The work of articulating your business vision to your clients through the written word is not an easy one, but it is worth it. Not only will you maintain professional integrity, you will have the opportunity to carefully consider and refine your business in the process.

Your blog content

A blog is a great way to boost the search engine optimization (SEO) of your web site and keep potential clients returning to your site. It is important that your blog and any resources you post on your web site be entirely your own work. You’ll come across lots of interesting articles you may want to share with your readers, but ethically, you need to direct your readers to the original source, and not republish on your site. Giving credit, and then pasting the entire article is not enough. Republishing (or as some call it “cross posting” or “reblogging”) without permission is not acceptable. Writers create original content for many reasons and one of those is to bring traffic to their own site, and keeping readers on your site reading someone else’s material is stealing readers from them.

How to properly share an article or blog post

There are many ways to do this responsibly:

  • You can have a regular feature where you share interesting things you come across. I do this every Wednesday on my own blog.
  • Another common method is to share a small (1-2 paragraph) excerpt with your thoughts and comments on the article, and then direct your reader to the article to read more. A great example of this can be found on Evidence Based Birth here.
  • You could also contact the author of the article and ask to do a short Q&A on the article (by phone or email) that you could publish and then link to the original article. Science and Sensibility does this frequently when we feature a new study.
  • Another way to share is to use topical lists. Have a list of recommended reading on going past your due date. Another list on deciding about induction. Another about breastfeeding resources, etc. Adding a small blurb (1-2 sentences) about what the reader can expect to find there or why you included it in the list is helpful to your readers. Birth and Baby Matters has an example of a topically organized link list.

While sharing other content is helpful, writing your own content is even better! Next time you find yourself speaking passionately and knowledgeably on a topic, turn it into a blog post! Next time you write a particularly eloquent comment on a Facebook question, turn it into a blog post! Go to an interesting conference, share it with your readers like Deena Blumenfeld did. Sharing your own opinions and knowledge helps establish you as an expert in the eye of the reader. And that is a plus to potential students!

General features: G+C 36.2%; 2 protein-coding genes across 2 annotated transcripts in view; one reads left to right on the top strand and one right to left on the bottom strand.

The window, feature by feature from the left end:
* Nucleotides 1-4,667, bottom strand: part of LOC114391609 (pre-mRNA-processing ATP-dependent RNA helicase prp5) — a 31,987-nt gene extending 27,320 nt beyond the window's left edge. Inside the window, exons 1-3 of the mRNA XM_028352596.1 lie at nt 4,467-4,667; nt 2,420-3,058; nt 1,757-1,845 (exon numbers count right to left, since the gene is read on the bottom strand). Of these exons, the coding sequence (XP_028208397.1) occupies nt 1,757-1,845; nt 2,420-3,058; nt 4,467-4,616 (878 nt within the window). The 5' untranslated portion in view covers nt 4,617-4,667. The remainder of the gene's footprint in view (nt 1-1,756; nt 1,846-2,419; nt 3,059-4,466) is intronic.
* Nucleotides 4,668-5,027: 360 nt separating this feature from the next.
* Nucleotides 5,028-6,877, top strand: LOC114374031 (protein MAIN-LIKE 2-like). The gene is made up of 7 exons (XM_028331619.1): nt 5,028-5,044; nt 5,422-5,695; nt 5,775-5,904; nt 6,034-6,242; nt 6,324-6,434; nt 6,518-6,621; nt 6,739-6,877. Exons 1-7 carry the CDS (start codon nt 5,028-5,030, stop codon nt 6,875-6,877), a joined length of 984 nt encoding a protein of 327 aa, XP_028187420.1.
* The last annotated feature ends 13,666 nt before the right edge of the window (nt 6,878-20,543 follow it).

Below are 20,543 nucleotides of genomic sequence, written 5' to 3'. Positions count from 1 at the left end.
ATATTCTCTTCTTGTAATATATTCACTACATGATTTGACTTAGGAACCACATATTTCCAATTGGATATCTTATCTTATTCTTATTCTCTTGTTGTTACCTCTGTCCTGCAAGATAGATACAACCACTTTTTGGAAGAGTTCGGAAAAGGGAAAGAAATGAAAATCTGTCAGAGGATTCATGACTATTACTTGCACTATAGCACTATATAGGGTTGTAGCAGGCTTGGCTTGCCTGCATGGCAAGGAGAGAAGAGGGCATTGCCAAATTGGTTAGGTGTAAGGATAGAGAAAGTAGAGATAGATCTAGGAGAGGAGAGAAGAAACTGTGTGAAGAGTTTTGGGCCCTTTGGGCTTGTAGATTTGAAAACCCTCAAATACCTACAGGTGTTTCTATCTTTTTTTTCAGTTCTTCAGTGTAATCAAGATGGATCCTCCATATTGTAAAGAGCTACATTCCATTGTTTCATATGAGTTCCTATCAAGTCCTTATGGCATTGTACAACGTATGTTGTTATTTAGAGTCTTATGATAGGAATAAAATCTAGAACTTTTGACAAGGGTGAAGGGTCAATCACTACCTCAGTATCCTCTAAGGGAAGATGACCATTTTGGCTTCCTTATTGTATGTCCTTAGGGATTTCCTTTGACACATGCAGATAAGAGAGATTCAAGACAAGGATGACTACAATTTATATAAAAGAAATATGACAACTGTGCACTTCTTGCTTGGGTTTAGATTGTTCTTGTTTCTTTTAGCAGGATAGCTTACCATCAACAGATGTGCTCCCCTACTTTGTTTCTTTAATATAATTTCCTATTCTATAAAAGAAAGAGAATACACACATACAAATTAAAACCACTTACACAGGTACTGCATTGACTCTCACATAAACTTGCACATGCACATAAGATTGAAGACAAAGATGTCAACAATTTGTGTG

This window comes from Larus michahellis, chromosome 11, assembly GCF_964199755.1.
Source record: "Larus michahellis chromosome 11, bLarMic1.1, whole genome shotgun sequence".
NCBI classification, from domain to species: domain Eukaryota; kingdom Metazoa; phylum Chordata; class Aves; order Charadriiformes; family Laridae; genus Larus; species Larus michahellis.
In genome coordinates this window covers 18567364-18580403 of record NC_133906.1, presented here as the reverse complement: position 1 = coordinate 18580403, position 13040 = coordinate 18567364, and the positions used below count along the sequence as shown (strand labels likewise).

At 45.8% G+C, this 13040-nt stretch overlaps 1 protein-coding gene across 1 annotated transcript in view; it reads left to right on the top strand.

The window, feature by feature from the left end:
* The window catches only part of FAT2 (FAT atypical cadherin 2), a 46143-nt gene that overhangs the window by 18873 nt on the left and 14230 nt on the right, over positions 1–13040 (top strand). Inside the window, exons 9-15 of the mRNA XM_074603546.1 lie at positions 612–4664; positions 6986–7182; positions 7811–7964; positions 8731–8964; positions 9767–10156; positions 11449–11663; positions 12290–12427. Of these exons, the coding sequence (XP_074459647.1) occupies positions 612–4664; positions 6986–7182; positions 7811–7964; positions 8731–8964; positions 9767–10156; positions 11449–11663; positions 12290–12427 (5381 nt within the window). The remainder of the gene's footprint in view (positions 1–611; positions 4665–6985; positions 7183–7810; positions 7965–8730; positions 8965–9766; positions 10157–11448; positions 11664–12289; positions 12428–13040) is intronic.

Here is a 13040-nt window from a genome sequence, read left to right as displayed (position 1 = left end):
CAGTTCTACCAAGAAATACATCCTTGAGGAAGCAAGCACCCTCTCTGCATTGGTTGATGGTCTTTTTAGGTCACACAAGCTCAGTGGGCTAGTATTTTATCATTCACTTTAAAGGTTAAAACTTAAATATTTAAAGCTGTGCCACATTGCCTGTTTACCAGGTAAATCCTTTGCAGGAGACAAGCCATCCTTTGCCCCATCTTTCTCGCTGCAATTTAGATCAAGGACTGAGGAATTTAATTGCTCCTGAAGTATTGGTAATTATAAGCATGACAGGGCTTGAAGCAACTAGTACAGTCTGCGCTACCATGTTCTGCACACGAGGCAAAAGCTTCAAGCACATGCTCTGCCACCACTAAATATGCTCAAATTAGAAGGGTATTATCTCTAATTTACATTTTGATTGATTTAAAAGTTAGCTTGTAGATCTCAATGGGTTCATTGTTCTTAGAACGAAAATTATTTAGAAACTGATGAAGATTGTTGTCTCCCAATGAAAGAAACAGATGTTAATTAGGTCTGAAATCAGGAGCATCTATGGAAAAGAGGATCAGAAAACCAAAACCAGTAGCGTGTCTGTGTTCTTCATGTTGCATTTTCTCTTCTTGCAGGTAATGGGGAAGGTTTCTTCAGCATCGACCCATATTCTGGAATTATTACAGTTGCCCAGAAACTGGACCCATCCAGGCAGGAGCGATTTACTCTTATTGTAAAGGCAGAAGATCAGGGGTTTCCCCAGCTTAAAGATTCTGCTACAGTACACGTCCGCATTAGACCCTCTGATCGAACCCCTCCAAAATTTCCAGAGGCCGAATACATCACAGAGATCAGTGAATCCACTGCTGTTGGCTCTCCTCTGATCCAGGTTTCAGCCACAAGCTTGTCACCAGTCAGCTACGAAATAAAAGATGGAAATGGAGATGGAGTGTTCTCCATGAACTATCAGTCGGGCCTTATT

If you’ve found yourself doing it incorrectly and you have content on your site that is not your own, please immediately take it down. You can replace those posts with your own thoughts and a small teaser quote with a link in a very short amount of time. It shows that you are professional and are also complying with the law.

What if you find your original material posted elsewhere?

With a simple Google search, or by using sites like Copyscape, it is very quick and easy for incidents of plagiarism to be caught. Back when I taught at a midwifery college, if I suspected a student of plagiarism, I could generally find the source within a minute or two. Using someone else’s creative property is not flattery; rather it is hurtful, disrespectful and illegal.

If you are a writer and find that someone has posted your work without permission, your first step will be to contact the site owner and request it be removed. A firm approach suggesting an alternate way to share the information, with a deadline helps them to know you mean business.

If that is ineffective, you may be able to file a DCMA Takedown request with the site’s host. This is a U.S. law, but many hosting companies internationally still comply. You’ll need to determine where they host their site. I find the database at www.whois.com to be helpful with this. Then do a web search for the hosting company’s web site. Most sites have a Takedown request form on their page. Depending on the hosting company’s policies, they may take down just the content you reported, or they may take down the infringer’s entire site! (Another reason to stay on the right side of copyright law!)